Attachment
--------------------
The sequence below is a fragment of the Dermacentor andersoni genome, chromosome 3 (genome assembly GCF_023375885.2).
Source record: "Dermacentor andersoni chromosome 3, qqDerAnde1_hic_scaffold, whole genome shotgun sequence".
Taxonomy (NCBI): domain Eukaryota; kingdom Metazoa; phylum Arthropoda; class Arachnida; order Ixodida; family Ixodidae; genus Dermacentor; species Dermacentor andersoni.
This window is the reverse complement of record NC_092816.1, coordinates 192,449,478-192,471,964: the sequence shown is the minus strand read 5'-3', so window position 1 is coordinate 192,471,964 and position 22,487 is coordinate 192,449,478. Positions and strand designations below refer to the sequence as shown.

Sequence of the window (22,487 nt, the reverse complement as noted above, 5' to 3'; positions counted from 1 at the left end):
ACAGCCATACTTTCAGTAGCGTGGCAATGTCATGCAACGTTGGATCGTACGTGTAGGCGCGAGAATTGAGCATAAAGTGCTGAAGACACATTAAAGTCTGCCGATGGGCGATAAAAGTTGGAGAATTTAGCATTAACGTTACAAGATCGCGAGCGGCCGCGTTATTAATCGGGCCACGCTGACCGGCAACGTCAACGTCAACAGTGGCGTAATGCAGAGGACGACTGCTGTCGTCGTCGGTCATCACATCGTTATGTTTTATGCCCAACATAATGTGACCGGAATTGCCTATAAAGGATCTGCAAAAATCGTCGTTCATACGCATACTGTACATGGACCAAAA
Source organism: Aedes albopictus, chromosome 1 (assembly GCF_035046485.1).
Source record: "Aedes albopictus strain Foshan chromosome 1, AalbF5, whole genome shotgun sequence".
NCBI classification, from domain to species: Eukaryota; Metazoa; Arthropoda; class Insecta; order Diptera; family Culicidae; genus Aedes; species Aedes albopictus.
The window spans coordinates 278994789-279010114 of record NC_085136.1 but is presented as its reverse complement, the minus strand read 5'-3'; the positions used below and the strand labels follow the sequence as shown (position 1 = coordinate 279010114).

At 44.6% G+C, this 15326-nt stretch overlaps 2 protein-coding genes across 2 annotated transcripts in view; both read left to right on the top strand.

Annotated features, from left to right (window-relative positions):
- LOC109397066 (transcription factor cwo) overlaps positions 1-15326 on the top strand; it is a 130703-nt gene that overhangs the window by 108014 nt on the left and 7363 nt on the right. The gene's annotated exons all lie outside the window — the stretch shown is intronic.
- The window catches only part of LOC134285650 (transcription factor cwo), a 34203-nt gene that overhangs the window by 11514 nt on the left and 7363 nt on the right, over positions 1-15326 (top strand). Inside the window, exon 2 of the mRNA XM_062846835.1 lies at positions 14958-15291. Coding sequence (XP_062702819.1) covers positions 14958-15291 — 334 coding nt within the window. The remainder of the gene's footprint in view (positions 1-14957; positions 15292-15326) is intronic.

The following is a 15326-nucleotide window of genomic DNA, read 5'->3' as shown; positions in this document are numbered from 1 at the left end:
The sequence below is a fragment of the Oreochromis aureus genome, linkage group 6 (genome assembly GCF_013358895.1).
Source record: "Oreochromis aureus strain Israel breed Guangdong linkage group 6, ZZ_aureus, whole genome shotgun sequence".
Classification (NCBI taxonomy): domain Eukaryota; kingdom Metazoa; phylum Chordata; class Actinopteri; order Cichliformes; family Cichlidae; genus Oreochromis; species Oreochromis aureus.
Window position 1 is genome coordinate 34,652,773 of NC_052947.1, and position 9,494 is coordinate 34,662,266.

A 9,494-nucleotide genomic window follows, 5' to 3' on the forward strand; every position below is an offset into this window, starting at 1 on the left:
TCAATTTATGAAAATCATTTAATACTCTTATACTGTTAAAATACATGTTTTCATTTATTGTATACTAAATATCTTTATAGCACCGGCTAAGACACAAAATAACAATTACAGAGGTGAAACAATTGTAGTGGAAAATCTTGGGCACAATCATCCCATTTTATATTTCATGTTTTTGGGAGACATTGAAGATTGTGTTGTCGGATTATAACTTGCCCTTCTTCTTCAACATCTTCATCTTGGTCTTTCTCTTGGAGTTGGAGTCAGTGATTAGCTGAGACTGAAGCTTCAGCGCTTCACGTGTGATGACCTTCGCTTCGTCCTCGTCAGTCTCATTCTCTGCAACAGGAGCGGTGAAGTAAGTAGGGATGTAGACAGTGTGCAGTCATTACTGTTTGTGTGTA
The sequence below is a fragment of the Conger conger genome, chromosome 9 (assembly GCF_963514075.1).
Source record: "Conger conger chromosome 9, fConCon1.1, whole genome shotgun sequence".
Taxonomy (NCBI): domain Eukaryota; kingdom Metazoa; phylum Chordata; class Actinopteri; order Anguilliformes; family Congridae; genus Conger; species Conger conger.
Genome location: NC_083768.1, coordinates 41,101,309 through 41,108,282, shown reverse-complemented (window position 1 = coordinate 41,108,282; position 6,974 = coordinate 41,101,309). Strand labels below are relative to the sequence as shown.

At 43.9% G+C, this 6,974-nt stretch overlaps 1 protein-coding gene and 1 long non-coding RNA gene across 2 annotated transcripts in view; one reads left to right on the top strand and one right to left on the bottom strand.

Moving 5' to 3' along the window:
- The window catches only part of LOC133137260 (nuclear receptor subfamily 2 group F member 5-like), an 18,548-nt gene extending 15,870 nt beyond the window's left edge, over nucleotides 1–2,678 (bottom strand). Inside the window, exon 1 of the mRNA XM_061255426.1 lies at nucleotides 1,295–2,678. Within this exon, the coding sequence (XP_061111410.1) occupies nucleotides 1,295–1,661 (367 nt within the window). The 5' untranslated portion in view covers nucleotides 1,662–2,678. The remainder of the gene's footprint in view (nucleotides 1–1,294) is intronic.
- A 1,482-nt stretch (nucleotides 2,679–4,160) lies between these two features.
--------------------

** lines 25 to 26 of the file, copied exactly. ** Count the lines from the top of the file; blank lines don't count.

Genome location: NC_083768.1, coordinates 41,101,309 through 41,108,282, shown reverse-complemented (window position 1 = coordinate 41,108,282; position 6,974 = coordinate 41,101,309). Strand labels below are relative to the sequence as shown.

At 43.9% G+C, this 6,974-nt stretch overlaps 1 protein-coding gene and 1 long non-coding RNA gene across 2 annotated transcripts in view; one reads left to right on the top strand and one right to left on the bottom strand.